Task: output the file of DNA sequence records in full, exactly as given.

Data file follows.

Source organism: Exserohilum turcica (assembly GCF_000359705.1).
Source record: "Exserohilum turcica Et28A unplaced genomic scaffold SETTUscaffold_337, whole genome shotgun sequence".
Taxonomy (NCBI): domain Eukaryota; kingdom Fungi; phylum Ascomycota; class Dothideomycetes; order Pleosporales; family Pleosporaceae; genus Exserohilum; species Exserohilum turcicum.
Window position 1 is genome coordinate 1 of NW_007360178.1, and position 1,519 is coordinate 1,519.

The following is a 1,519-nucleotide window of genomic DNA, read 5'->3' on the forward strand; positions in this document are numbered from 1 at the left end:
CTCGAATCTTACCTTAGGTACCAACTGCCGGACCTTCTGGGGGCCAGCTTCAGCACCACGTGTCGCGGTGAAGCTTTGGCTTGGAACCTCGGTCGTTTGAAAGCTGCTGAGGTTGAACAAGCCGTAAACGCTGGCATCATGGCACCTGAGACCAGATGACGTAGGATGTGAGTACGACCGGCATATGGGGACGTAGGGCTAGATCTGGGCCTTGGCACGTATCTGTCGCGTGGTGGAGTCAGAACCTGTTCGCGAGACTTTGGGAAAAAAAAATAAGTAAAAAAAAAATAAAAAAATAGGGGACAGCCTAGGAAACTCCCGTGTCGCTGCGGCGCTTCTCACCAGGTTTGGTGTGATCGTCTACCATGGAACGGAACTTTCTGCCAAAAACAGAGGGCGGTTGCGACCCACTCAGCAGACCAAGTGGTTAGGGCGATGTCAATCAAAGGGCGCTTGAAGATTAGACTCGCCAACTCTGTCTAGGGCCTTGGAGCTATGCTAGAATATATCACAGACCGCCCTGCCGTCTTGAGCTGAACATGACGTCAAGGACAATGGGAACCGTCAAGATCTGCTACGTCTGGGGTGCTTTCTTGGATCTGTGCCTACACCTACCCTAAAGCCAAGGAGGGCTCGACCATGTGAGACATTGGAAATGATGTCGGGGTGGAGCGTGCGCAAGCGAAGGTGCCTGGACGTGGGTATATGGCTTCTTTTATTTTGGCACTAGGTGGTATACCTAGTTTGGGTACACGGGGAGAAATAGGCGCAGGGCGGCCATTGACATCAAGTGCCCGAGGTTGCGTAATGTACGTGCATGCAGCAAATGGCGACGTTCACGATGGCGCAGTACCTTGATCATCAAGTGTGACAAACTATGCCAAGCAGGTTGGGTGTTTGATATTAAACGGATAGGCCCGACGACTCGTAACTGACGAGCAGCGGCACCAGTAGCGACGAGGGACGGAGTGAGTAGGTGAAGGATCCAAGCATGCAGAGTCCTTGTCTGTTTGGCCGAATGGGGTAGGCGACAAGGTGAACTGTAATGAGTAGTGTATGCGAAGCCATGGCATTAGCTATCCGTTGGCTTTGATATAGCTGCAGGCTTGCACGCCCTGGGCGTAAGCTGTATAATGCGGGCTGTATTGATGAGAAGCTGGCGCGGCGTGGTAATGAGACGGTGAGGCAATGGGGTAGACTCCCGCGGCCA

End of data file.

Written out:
Source organism: Exserohilum turcica (assembly GCF_000359705.1).
Source record: "Exserohilum turcica Et28A unplaced genomic scaffold SETTUscaffold_337, whole genome shotgun sequence".
Taxonomy (NCBI): domain Eukaryota; kingdom Fungi; phylum Ascomycota; class Dothideomycetes; order Pleosporales; family Pleosporaceae; genus Exserohilum; species Exserohilum turcicum.
Window position 1 is genome coordinate 1 of NW_007360178.1, and position 1,519 is coordinate 1,519.

The following is a 1,519-nucleotide window of genomic DNA, read 5'->3' on the forward strand; positions in this document are numbered from 1 at the left end:
CTCGAATCTTACCTTAGGTACCAACTGCCGGACCTTCTGGGGGCCAGCTTCAGCACCACGTGTCGCGGTGAAGCTTTGGCTTGGAACCTCGGTCGTTTGAAAGCTGCTGAGGTTGAACAAGCCGTAAACGCTGGCATCATGGCACCTGAGACCAGATGACGTAGGATGTGAGTACGACCGGCATATGGGGACGTAGGGCTAGATCTGGGCCTTGGCACGTATCTGTCGCGTGGTGGAGTCAGAACCTGTTCGCGAGACTTTGGGAAAAAAAAATAAGTAAAAAAAAAATAAAAAAATAGGGGACAGCCTAGGAAACTCCCGTGTCGCTGCGGCGCTTCTCACCAGGTTTGGTGTGATCGTCTACCATGGAACGGAACTTTCTGCCAAAAACAGAGGGCGGTTGCGACCCACTCAGCAGACCAAGTGGTTAGGGCGATGTCAATCAAAGGGCGCTTGAAGATTAGACTCGCCAACTCTGTCTAGGGCCTTGGAGCTATGCTAGAATATATCACAGACCGCCCTGCCGTCTTGAGCTGAACATGACGTCAAGGACAATGGGAACCGTCAAGATCTGCTACGTCTGGGGTGCTTTCTTGGATCTGTGCCTACACCTACCCTAAAGCCAAGGAGGGCTCGACCATGTGAGACATTGGAAATGATGTCGGGGTGGAGCGTGCGCAAGCGAAGGTGCCTGGACGTGGGTATATGGCTTCTTTTATTTTGGCACTAGGTGGTATACCTAGTTTGGGTACACGGGGAGAAATAGGCGCAGGGCGGCCATTGACATCAAGTGCCCGAGGTTGCGTAATGTACGTGCATGCAGCAAATGGCGACGTTCACGATGGCGCAGTACCTTGATCATCAAGTGTGACAAACTATGCCAAGCAGGTTGGGTGTTTGATATTAAACGGATAGGCCCGACGACTCGTAACTGACGAGCAGCGGCACCAGTAGCGACGAGGGACGGAGTGAGTAGGTGAAGGATCCAAGCATGCAGAGTCCTTGTCTGTTTGGCCGAATGGGGTAGGCGACAAGGTGAACTGTAATGAGTAGTGTATGCGAAGCCATGGCATTAGCTATCCGTTGGCTTTGATATAGCTGCAGGCTTGCACGCCCTGGGCGTAAGCTGTATAATGCGGGCTGTATTGATGAGAAGCTGGCGCGGCGTGGTAATGAGACGGTGAGGCAATGGGGTAGACTCCCGCGGCCA